Saturday, July 05, 2003
Recalls and Republican Government- This Jonah Goldberg piece (thanks to Josh for the link) has one redeeming feature-the appropriate use of "atomic wedgie" in political discourse. However, this praise doesn't extend to the following logic.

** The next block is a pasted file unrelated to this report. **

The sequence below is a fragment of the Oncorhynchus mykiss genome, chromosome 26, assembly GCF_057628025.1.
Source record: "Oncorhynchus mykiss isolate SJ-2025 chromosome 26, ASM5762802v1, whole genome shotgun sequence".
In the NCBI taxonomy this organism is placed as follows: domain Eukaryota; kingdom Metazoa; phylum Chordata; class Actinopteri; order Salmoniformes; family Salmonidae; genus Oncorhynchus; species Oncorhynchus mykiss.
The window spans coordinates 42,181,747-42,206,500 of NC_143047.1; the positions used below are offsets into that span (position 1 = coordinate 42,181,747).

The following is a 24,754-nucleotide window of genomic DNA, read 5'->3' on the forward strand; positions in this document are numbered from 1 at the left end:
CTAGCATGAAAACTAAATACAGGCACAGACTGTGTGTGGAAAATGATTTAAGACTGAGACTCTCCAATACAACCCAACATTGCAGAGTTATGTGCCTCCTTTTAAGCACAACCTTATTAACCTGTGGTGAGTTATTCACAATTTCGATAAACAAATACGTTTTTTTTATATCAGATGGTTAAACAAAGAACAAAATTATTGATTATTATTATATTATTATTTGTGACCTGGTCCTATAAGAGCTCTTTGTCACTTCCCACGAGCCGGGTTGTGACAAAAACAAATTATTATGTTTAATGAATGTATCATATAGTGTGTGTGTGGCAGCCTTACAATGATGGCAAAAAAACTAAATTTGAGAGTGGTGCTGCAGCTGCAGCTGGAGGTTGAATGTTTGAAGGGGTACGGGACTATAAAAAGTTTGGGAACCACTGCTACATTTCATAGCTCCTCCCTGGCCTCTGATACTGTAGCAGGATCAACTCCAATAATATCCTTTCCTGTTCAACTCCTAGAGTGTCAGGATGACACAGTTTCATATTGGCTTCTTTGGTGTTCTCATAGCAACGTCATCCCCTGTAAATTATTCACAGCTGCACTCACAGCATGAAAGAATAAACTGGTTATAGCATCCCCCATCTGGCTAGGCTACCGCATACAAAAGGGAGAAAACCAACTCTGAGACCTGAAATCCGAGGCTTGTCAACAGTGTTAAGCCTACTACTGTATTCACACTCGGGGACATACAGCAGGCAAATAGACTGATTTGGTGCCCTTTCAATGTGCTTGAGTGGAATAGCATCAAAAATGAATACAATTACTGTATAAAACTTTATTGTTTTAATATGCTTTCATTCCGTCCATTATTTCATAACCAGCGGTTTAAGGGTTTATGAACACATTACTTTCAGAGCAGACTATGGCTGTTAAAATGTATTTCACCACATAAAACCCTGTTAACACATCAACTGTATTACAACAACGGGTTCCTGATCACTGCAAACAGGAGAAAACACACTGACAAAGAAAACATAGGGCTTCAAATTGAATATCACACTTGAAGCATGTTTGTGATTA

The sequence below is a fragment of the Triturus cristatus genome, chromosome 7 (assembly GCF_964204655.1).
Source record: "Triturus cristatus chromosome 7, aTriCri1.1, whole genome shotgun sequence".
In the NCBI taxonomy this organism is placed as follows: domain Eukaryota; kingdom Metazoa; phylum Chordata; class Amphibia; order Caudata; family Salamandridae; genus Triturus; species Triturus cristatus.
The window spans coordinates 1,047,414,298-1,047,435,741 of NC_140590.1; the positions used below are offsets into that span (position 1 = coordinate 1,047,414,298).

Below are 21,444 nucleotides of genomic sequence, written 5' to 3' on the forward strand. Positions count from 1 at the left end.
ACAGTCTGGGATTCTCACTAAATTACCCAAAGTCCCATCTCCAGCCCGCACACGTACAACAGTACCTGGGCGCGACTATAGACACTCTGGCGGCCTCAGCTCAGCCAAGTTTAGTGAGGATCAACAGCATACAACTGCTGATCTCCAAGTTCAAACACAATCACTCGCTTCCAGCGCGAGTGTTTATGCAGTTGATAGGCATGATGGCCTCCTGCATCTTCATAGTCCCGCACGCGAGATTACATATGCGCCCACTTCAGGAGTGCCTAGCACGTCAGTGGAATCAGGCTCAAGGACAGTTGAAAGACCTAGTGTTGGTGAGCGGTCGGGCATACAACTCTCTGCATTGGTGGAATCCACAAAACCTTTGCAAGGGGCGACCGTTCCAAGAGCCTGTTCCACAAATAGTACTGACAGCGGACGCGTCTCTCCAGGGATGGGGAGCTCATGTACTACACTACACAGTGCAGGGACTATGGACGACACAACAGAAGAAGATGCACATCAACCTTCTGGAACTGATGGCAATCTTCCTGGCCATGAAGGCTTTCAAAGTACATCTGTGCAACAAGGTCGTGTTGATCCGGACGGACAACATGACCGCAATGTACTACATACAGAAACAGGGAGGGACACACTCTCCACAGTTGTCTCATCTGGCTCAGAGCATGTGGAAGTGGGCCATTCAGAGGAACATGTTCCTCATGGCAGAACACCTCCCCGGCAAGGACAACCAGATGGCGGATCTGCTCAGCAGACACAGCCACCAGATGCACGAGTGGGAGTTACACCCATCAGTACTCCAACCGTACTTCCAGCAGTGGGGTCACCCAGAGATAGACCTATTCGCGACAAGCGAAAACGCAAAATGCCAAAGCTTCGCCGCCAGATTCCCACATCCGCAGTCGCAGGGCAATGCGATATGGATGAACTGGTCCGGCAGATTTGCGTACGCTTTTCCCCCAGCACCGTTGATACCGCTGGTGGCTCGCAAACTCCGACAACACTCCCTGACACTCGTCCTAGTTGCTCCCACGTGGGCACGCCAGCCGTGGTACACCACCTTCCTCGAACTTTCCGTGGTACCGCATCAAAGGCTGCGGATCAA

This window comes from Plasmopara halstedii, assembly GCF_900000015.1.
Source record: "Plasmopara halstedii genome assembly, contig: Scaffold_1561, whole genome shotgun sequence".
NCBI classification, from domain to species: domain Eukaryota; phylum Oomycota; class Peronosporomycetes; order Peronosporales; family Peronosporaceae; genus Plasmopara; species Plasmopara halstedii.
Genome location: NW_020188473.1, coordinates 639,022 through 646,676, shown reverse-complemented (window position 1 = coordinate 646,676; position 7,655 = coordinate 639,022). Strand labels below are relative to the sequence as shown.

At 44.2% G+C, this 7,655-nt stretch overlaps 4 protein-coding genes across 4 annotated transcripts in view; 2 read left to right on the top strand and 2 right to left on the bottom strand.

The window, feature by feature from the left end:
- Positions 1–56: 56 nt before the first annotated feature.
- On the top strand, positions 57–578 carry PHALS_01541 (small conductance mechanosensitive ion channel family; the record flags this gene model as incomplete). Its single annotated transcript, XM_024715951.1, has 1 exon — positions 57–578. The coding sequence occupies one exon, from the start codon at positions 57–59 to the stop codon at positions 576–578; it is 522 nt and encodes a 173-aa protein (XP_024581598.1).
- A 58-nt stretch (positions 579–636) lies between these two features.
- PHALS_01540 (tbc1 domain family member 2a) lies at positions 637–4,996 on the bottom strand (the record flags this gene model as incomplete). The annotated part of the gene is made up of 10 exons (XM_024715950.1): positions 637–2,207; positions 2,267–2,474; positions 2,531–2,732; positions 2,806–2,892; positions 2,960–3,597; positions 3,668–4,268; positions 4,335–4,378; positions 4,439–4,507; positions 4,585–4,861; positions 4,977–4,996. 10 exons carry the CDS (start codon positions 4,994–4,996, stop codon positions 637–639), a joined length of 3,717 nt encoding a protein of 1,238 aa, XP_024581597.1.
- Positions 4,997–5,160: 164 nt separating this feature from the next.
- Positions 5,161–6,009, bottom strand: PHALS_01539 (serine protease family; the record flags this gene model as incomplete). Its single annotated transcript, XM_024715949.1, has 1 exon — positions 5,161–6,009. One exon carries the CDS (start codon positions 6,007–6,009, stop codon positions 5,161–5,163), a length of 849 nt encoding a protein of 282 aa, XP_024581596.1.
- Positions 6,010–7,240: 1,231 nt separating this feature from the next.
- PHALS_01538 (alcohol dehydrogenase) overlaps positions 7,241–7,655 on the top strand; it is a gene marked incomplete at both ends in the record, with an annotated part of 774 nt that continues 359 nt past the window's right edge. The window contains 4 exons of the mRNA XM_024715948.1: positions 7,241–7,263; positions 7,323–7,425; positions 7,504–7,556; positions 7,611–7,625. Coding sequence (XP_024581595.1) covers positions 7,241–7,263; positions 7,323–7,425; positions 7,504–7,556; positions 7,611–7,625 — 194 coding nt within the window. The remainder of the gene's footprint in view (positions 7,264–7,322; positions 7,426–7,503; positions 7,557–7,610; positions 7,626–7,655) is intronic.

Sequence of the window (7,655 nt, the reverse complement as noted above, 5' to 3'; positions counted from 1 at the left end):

Punishing voters for their poor decisions is vital because that's the only thing that imbues voting with any significance. Politicians, particularly liberal ones like Howard Dean, like to shout about how voters "have the power" to change things and how people have to take their obligation to vote seriously. Well, that's really only true if their votes have lasting effects. If voters think they'll get a "do-over" if it turns out they made a mistake, voting really won't matter that much. Any teacher will tell you that students don't show their best effort if they know the test or the term paper won't be graded. Any teacher will tell you that students - of any age - won't hand in their reports if there isn't a serious deadline and serious consequences for those who miss the deadline. The same thing holds true for elections. The date itself is insignificant, but it's vital that a firm date is set. And, if you vote wrong or miss the vote entirely, you can't have a do-over or the whole thing becomes meaningless.I don't want to plug for parliamentary government, but you can function fairly nicely with flexible election dates. In countries like Britain and Canada, governments have five-year terms, but can call elections earlier than five years. Often, a popular government will call an early election at the three or four year mark in order to take advantage of good poll numbers to lock-in another five-year term; wouldn't Dubya like that option right now? Alternatively, early elections can result when a coalition government falls apart. The Iron Lady managed to run Britain with flexible election dates. Blair and Chretien may not be poster boys for fully functioning governments, but things don't fall apart when you don't have elections every four years on the dot. I'm going to part company with Josh and Jonah and tell California to give the Gray Gentleman his Atomic Wedgie. Five years is enough.
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